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Discussion Starter · #1 ·
In Northern CA some of the lakes are also stocked w/ King Salmon. Any ideas why we can't do this in CO? This project was done by volunteers.
 

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You can find out more about the CA efforts here:
http://www.kokanee.org/projects.htm

Project King Salmon, as they call it, has been quite successful, and now they're also stocking coho salmon in their larger lakes.  One thing the California folk have going for them is the size of the lakes where the salmon are being stocked, most of them are big (though a few, like Lake Spaulding, are quite small).

Lake Shasta - 29,500 surface acres
Lake Almanor - 24,000 surface acres
Lake Berryessa - 18,000 surface acres
Trinity Lake - 16,000 surface acres
Lake Oroville - 15,800 surface acres
Lake Don Pedro - 13,000 surface acres
Folsom Lake - 10,000 surface acres
McClure Lake - 7,100 surface acres
Lake Spaulding - 700 surface acres

You'd also have to ask yourself...what would the king salmon eat?  At Lake Shasta, we used to catch them by finding the schools of baitfish (shad, usually) and then mooch under those with anchovies.  Other lakes have good pond smelt populations, but most of the higher elevation lakes in Colorado don't have much in the way of baitfish, unless you count juvenile trout and kokanee...and you don't want to have those eaten, do you? If you want to seriously look into this, talk to some of the CDOW biologists to find out why the salmon went into Williams Fork, how they did, and why they've not stocked them there again.
 

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Discussion Starter · #5 ·
FishDr, Right on! I was a big supporter of CIFF when I lived there. Caught a few kings from Folsom as well. I'm hoping a CDOW biologist can chime in and shed some light on the topic.
 

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Discussion Starter · #7 ·
I'm having a conf call w/ Sep Hendrickson (Executive Director for CIFF) next week. We have exchanged a couple emails so now we are going to get a little deeper into it. I'll keep u posted. I still need some CDOW biologists to chime in to see if this is even managable!!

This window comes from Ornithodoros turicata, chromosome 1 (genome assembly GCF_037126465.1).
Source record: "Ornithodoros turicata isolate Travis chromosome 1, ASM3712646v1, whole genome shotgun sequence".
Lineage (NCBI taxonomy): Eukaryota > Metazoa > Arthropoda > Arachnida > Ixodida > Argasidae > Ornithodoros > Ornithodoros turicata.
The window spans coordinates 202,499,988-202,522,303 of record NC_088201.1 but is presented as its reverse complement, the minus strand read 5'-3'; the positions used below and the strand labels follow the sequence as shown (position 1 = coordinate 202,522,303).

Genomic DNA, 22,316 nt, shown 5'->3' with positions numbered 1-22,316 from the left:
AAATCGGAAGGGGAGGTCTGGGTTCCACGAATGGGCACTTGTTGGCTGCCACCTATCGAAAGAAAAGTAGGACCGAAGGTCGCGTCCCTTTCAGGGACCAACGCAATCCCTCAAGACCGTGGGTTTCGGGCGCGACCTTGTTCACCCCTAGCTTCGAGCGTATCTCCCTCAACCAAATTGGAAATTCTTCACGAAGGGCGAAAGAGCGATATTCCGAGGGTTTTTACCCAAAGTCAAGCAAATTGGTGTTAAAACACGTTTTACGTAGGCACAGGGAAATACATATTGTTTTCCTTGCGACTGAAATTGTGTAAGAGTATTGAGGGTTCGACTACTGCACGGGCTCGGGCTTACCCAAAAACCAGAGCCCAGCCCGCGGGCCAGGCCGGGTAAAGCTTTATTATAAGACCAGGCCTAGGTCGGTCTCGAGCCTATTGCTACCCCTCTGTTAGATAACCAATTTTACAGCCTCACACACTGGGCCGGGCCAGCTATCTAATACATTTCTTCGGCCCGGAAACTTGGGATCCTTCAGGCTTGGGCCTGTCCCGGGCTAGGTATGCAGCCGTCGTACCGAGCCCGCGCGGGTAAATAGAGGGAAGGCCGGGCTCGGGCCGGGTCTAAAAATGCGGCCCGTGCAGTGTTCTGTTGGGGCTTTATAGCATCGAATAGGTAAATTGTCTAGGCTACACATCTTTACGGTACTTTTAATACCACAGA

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Here is the state record, I have heard that Dillon use to have chinook in it years ago.

Chinook
1989
Williams Fork Reservoir (Grand County)
11-0 #
28.5"
Helen Eaton
 

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Just like large lake trout, large Salmon want to eat bigger meals,,, they need food, and we don't have it in our cold water mountain reservoirs.
 

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jeffmonument said:
I'm having a conf call w/ Sep Hendrickson (Executive Director for CIFF) next week. We have exchanged a couple emails so now we are going to get a little deeper into it. I'll keep u posted. I still need some CDOW biologists to chime in to see if this is even managable!!
Can't wait to hear the details.


[me=Jay_In_Centennial] [/me]
 

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Seems like we had enough food for an 11 pound king salmon in Williams Fork. WF is up in the mountains, right? nearly all of the high mountain predatory (read lake trout) I've caught in mountain lakes have been pretty fat. Not every chinook will grow to 11 pounds, most will be in the 2 to 3 pound range (Im guessing)when you catch them, thus making them about the same size as a decent "eater" lake trout, good sized rainbow, or brown trout, all pretty voracious predatory fish and I don't see them eating themselves out of house and home. I don't think our lakes would have any problem supporting a population of chinooks. Bring on the kings ;D